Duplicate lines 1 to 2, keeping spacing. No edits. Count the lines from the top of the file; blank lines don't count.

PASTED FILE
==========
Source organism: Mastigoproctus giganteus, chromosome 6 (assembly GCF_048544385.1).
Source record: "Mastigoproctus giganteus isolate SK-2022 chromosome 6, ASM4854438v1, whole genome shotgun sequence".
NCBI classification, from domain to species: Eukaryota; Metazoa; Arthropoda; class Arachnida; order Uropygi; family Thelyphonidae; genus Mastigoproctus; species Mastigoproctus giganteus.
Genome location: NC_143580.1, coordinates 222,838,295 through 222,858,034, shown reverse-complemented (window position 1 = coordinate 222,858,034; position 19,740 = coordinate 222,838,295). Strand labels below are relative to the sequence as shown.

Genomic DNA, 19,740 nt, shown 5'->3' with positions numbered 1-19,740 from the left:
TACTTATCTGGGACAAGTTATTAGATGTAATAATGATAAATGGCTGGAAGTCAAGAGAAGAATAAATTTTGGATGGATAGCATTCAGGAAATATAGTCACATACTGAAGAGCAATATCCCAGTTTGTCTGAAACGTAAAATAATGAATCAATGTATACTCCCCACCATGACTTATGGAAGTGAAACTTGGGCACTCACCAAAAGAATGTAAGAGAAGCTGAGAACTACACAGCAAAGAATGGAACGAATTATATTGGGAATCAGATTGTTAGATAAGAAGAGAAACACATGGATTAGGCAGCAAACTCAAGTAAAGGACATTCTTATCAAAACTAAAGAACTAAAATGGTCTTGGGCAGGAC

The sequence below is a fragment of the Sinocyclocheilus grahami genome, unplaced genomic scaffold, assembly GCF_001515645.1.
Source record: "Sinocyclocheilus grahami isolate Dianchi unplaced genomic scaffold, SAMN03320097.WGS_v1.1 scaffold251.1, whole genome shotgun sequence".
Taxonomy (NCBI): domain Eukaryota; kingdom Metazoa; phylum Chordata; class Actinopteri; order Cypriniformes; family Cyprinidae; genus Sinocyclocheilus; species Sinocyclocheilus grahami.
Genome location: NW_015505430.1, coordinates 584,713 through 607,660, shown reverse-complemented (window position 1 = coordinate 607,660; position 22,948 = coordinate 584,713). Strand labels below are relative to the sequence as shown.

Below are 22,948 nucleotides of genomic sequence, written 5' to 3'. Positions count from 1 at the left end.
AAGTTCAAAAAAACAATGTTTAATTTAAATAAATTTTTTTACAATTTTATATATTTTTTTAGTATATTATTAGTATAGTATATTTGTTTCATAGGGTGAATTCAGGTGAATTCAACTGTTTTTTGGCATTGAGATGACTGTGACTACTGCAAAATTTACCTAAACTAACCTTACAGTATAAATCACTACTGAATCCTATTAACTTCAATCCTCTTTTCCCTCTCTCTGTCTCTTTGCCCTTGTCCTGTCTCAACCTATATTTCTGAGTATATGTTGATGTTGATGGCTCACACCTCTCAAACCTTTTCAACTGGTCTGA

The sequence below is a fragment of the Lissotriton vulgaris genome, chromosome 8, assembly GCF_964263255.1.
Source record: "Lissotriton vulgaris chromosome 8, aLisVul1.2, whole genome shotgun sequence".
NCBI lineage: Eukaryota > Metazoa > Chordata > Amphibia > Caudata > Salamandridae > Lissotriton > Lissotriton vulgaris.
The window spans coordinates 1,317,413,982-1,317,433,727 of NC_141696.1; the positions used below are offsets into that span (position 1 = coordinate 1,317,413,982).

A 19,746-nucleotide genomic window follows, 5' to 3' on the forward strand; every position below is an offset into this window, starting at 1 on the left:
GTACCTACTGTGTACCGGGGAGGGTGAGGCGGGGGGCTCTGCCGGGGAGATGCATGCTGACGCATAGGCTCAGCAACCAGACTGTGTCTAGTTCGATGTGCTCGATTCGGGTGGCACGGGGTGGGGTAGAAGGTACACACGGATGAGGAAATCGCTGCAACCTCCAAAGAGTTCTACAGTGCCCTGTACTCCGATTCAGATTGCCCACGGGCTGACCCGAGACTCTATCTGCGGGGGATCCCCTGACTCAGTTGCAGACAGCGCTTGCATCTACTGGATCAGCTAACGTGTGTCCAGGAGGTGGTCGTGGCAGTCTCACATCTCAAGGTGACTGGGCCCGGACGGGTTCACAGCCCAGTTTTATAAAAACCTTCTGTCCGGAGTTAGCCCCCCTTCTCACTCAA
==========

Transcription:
Source organism: Mastigoproctus giganteus, chromosome 6 (assembly GCF_048544385.1).
Source record: "Mastigoproctus giganteus isolate SK-2022 chromosome 6, ASM4854438v1, whole genome shotgun sequence".